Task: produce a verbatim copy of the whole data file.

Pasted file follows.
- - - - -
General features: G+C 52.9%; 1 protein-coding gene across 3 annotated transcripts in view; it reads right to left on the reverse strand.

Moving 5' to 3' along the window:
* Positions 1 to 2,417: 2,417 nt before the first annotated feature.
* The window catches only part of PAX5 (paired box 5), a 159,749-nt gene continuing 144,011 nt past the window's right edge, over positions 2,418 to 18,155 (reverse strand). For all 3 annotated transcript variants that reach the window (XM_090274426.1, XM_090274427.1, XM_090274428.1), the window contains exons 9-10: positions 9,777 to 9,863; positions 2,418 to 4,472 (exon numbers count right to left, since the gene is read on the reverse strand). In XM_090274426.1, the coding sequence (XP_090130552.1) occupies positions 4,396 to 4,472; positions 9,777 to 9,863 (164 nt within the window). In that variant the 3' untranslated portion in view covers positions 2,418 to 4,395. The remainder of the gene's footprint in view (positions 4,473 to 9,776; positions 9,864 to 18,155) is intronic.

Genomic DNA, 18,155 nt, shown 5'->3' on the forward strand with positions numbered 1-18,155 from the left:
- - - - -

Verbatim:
General features: G+C 52.9%; 1 protein-coding gene across 3 annotated transcripts in view; it reads right to left on the reverse strand.

Moving 5' to 3' along the window:
* Positions 1 to 2,417: 2,417 nt before the first annotated feature.
* The window catches only part of PAX5 (paired box 5), a 159,749-nt gene continuing 144,011 nt past the window's right edge, over positions 2,418 to 18,155 (reverse strand). For all 3 annotated transcript variants that reach the window (XM_090274426.1, XM_090274427.1, XM_090274428.1), the window contains exons 9-10: positions 9,777 to 9,863; positions 2,418 to 4,472 (exon numbers count right to left, since the gene is read on the reverse strand). In XM_090274426.1, the coding sequence (XP_090130552.1) occupies positions 4,396 to 4,472; positions 9,777 to 9,863 (164 nt within the window). In that variant the 3' untranslated portion in view covers positions 2,418 to 4,395. The remainder of the gene's footprint in view (positions 4,473 to 9,776; positions 9,864 to 18,155) is intronic.

Genomic DNA, 18,155 nt, shown 5'->3' on the forward strand with positions numbered 1-18,155 from the left: